Implicit Differentiation Technique, Formula & Examples

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  • 0:04 Implicit…
  • 0:54 Explicit vs Implicit
  • 3:55 Implicit…
  • 6:08 Some More Examples
  • 8:03 Lesson Summary
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Lesson Transcript
Instructor: Gerald Lemay

Gerald has taught engineering, math and science and has a doctorate in electrical engineering.

Differentiation techniques include implicit differentiation. In this lesson we define the method of implicit differentiation and demonstrate this technique with numerous examples.

Implicit Differentiation Technique

Let's say that our friend Gary is letting us know that he's going to be late for our 4:15 PM supper meeting, but all he says is that there's still lots of homework that he has to do. When asked to be clearer, Gary explicitly shares his schedule: at 4 PM he studies math, at 4:10 he takes a break, and at 4:20 he starts the homework. By explicitly stating his schedule, we know for sure Gary has no plans to be at the restaurant by 4:15.

In math differentiation problems, we often hear these same words: explicit and implicit. In this lesson we explain the implicit differentiation technique by comparing it to explicit differentiation. We then complete several examples using implicit differentiation. This might help Gary make it to the restaurant.

Explicit vs. Implicit

Given the equation y2 = x - 1, let's find the tangent line. We know taking the derivative of y with respect to x gives us the slope of the tangent line. If we first take the square root of both sides of this equation, we have:


y_explicit


This is the explicit form for the equation because y is isolated on the left-hand side and x appears only on the right-hand side.

Differentiating and solving for y', we get the equation below:


y_explicit_differentiation


The first line says y' is the same as dy / dx is the same as D y. The prime notation, the d over dx notation, and the capital D notation are three ways to say the same thing: take the derivative with respect to x. It will be convenient to mix these notations.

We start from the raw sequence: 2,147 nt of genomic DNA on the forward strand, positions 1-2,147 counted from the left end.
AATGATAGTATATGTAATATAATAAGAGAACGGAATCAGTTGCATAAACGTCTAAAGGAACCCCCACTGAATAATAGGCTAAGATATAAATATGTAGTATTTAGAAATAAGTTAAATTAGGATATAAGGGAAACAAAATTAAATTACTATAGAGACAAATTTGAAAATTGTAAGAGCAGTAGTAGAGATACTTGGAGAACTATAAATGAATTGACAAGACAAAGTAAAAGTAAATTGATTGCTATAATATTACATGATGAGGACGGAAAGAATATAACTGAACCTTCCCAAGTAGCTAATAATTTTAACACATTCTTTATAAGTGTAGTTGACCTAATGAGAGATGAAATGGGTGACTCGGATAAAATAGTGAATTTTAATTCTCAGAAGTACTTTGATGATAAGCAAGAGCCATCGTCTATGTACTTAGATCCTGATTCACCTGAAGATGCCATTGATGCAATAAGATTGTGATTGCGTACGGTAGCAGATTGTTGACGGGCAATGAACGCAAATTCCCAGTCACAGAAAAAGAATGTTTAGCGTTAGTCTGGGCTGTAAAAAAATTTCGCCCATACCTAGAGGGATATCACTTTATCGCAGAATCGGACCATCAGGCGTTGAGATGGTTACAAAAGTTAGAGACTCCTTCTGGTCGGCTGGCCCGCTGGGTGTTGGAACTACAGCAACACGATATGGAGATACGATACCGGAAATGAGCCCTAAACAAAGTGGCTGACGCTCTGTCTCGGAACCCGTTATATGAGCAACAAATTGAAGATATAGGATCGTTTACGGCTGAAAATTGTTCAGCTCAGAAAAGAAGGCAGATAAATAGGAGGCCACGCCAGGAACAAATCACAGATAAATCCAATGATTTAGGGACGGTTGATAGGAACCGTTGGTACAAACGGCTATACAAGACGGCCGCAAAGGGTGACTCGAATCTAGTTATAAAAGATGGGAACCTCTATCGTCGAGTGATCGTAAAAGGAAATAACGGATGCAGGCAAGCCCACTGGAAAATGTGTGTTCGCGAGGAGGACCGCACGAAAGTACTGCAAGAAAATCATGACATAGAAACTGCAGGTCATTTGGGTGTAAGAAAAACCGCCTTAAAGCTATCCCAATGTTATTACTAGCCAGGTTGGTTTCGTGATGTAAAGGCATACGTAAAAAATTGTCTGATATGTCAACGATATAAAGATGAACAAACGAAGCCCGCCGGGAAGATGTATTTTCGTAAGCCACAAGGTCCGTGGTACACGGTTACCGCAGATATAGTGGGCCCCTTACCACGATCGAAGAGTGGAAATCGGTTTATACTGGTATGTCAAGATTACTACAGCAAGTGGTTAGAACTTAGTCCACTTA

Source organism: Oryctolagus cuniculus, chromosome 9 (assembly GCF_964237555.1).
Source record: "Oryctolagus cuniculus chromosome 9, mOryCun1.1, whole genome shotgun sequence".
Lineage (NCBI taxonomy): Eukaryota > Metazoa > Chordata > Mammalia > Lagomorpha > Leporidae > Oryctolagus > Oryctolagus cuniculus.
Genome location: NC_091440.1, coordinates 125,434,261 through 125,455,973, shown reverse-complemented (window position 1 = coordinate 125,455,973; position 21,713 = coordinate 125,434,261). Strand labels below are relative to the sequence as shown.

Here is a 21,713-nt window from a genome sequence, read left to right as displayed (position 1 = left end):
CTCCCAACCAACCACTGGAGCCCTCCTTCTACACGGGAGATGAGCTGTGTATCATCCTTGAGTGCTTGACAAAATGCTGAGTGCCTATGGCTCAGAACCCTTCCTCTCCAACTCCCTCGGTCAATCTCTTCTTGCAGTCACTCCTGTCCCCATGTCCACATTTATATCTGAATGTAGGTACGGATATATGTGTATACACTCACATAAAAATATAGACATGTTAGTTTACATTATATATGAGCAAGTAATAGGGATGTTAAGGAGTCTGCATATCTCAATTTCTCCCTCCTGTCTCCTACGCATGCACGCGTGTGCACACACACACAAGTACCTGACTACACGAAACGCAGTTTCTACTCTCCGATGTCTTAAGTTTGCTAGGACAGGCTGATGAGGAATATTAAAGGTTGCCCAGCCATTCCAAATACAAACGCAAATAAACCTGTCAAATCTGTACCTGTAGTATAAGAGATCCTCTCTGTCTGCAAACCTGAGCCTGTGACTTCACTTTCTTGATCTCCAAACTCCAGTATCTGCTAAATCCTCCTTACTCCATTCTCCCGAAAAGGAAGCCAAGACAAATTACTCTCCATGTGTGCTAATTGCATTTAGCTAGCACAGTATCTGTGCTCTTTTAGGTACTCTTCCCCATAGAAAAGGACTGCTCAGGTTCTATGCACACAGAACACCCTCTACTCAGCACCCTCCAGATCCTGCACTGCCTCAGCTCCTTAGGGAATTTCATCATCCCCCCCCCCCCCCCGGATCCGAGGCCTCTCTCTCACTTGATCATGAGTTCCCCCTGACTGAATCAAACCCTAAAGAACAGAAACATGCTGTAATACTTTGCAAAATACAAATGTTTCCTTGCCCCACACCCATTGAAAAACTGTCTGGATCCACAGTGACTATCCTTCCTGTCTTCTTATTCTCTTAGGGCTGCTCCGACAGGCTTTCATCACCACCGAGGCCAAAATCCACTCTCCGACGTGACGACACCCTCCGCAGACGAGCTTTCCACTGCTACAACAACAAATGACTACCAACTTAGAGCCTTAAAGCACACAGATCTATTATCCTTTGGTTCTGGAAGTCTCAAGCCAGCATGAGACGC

The second line is the derivative of a square root, and the third line is the final answer where we are careful to avoid values for x undefined for y' (x = 0 leads to dividing by zero).

Differentiating an explicit form equation is called explicit differentiation.

Let's get the y' answer without first solving for y. Using the capital D notation for derivative, take the derivative of both sides of the equation:

D(y 2) = D(x -1) which gives:

2y y ' = D(x) - D(1) = 1 - 0, having used the chain rule for D(y 2). The derivative of a difference is the difference of the derivatives. Thus, D(x - 1) is the same as D(x) - D(1). The derivative of x is 1, and the derivative of a constant (the 1) is zero.

2y y' = 1, or y' = 1/(2 y). See how nicely the y' appears letting us easily solve for y'?

The chain rule is nicely expressed using the d dx notation:


chain_rule


See how the y' replaced the dy dx? Equivalent and more compact!

Substituting for y = square root(x - 1) we get:


y_implicit_differentiation


The results are the same, but the second approach is very powerful when it's impossible or inconvenient to explicitly solve for y. This second approach is called implicit differentiation, which is essentially accomplished using the chain rule.

And one rule of effective study is to take breaks, including eating. Will Gary continue studying and miss supper?

Implicit Differentiation Example

Let's complicate the previous equation by mixing in more x and y terms:

(x - y)2 = x + 8y - 1. A plot of this curve looks like the image below with this equation:


A plot of the curve
the_curve


Find the tangent line at the point x = 5, y = 1.25:


The point for the tangent line
the_point


Differentiation gives the slope of the tangent line, but instead of trying to solve for y to do an explicit differentiation, we'll differentiate implicitly. First, take the derivative of both sides of the equation:

D (x - y)2 = D (x + 8y - 1)

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